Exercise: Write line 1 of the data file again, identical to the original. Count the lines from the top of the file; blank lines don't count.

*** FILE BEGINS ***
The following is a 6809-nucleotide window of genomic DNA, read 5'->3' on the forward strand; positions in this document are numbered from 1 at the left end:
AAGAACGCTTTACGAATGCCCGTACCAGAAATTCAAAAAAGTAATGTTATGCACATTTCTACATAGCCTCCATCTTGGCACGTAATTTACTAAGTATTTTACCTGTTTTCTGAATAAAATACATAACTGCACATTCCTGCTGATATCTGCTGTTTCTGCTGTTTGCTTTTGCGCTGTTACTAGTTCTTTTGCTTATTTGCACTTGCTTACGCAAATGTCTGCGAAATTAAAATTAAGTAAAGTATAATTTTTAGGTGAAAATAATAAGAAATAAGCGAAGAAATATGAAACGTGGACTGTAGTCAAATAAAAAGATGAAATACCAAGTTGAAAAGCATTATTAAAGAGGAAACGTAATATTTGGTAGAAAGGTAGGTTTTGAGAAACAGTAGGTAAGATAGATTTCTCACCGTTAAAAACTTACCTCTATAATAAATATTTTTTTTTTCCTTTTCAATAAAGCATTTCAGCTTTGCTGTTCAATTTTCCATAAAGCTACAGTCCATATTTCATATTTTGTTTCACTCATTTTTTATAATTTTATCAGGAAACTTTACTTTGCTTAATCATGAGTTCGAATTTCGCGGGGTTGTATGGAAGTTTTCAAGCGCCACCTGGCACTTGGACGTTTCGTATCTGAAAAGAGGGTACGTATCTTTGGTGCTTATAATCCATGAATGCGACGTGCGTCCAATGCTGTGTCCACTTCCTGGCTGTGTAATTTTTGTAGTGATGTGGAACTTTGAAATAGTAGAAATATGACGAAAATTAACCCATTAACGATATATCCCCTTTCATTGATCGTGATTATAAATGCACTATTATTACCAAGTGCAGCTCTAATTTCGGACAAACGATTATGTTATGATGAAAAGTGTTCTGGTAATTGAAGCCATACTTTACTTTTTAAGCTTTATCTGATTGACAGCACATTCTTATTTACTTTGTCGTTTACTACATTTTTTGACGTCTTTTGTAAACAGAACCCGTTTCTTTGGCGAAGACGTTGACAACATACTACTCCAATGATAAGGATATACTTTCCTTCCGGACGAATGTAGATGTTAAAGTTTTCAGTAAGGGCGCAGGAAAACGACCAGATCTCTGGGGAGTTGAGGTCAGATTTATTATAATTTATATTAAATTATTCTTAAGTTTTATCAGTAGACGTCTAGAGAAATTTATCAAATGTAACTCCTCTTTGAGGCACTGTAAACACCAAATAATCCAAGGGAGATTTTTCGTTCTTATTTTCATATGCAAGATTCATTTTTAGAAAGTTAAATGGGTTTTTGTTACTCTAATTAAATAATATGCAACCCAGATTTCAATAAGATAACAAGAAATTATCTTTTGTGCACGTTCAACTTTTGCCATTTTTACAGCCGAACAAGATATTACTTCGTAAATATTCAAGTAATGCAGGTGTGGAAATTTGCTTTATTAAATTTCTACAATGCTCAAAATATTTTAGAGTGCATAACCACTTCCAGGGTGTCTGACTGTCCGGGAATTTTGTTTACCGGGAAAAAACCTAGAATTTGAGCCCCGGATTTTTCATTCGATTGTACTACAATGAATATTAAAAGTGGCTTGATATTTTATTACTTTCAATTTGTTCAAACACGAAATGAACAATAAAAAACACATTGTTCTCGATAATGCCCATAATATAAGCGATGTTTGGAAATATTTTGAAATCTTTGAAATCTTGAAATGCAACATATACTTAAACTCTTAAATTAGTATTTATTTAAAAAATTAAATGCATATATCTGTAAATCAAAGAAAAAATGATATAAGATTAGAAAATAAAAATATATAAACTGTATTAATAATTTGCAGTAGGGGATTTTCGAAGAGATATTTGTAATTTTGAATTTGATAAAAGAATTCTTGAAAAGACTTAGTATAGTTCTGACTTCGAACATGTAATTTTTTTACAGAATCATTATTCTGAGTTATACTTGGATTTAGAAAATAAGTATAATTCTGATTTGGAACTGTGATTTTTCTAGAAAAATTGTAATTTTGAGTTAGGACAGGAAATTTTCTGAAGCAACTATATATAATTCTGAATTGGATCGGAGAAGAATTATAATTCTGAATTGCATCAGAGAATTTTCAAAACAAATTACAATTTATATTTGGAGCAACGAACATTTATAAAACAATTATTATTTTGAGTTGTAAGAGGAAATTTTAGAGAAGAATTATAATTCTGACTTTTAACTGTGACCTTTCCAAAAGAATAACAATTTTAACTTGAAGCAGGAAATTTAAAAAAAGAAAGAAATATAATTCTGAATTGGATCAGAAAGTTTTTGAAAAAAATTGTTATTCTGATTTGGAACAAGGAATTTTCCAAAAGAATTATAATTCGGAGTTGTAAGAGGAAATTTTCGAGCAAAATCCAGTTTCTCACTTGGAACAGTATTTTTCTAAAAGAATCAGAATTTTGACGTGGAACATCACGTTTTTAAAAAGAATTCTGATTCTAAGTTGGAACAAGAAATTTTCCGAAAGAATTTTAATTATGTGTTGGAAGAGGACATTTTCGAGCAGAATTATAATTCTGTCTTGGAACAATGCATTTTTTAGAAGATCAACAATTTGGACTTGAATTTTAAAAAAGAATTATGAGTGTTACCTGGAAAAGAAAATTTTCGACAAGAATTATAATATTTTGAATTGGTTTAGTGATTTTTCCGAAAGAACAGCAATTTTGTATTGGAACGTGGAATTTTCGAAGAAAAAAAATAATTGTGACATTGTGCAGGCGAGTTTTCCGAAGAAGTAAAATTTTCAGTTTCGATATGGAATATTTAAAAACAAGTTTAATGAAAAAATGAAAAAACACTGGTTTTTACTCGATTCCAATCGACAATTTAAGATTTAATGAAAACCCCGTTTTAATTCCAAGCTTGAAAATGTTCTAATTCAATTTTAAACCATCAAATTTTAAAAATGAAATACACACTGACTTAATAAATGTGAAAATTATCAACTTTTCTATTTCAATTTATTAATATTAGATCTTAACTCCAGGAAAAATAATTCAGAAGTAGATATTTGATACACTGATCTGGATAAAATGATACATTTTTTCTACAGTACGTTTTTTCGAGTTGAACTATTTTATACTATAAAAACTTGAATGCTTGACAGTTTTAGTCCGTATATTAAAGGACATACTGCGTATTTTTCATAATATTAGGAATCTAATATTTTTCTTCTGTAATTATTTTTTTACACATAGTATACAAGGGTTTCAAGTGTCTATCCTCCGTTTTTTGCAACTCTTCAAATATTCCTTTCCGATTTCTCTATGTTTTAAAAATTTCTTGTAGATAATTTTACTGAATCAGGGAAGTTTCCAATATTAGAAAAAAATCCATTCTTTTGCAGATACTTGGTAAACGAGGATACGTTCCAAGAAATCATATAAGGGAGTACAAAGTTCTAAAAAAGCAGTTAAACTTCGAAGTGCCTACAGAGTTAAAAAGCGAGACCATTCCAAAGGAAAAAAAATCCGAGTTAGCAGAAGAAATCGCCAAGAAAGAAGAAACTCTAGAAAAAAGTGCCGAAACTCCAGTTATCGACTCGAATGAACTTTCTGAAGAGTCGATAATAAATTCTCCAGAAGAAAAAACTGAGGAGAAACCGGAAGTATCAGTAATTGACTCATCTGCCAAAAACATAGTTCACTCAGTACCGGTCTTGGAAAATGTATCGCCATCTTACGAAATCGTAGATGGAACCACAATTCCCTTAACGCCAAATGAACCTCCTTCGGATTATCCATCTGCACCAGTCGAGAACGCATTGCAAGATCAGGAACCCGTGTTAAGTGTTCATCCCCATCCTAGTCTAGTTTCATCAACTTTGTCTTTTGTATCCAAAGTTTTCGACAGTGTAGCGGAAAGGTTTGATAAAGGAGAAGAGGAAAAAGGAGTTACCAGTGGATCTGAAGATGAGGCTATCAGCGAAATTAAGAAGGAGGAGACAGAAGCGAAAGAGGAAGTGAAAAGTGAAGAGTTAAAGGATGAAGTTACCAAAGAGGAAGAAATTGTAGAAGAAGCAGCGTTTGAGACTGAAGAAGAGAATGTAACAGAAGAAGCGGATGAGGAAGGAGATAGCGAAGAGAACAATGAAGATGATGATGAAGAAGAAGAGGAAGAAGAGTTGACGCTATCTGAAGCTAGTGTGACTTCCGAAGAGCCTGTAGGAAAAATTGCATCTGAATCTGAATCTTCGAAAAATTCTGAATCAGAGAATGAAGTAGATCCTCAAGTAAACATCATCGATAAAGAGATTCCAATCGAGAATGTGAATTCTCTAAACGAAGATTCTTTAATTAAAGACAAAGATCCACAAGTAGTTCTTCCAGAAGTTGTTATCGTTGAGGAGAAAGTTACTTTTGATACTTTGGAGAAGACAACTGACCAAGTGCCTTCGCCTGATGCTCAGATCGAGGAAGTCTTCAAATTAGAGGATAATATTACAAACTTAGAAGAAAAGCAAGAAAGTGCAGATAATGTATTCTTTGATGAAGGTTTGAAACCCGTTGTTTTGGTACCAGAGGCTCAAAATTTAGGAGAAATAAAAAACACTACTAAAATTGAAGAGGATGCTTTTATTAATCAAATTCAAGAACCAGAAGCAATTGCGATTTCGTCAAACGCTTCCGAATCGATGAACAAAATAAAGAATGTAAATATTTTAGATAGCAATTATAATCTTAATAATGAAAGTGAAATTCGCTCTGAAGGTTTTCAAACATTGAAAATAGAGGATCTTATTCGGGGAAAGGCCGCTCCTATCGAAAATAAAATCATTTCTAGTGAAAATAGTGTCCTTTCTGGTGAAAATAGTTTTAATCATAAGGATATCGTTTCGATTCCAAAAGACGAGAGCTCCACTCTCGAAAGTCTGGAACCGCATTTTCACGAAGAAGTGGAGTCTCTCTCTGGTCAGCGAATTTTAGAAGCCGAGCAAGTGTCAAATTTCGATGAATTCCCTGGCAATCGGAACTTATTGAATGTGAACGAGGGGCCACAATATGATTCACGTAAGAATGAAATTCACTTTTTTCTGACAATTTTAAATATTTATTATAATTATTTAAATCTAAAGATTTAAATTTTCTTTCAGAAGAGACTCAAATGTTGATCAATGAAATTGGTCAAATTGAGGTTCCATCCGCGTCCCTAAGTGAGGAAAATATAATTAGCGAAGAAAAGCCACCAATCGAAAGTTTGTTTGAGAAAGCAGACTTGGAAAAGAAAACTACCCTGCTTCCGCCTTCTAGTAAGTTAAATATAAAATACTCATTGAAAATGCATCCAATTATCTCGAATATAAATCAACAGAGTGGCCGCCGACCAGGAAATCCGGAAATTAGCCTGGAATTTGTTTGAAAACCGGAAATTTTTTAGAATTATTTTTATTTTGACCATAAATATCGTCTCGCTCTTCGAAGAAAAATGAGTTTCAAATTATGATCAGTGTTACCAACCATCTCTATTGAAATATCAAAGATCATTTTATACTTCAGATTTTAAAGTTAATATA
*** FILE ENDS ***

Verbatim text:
The following is a 6809-nucleotide window of genomic DNA, read 5'->3' on the forward strand; positions in this document are numbered from 1 at the left end: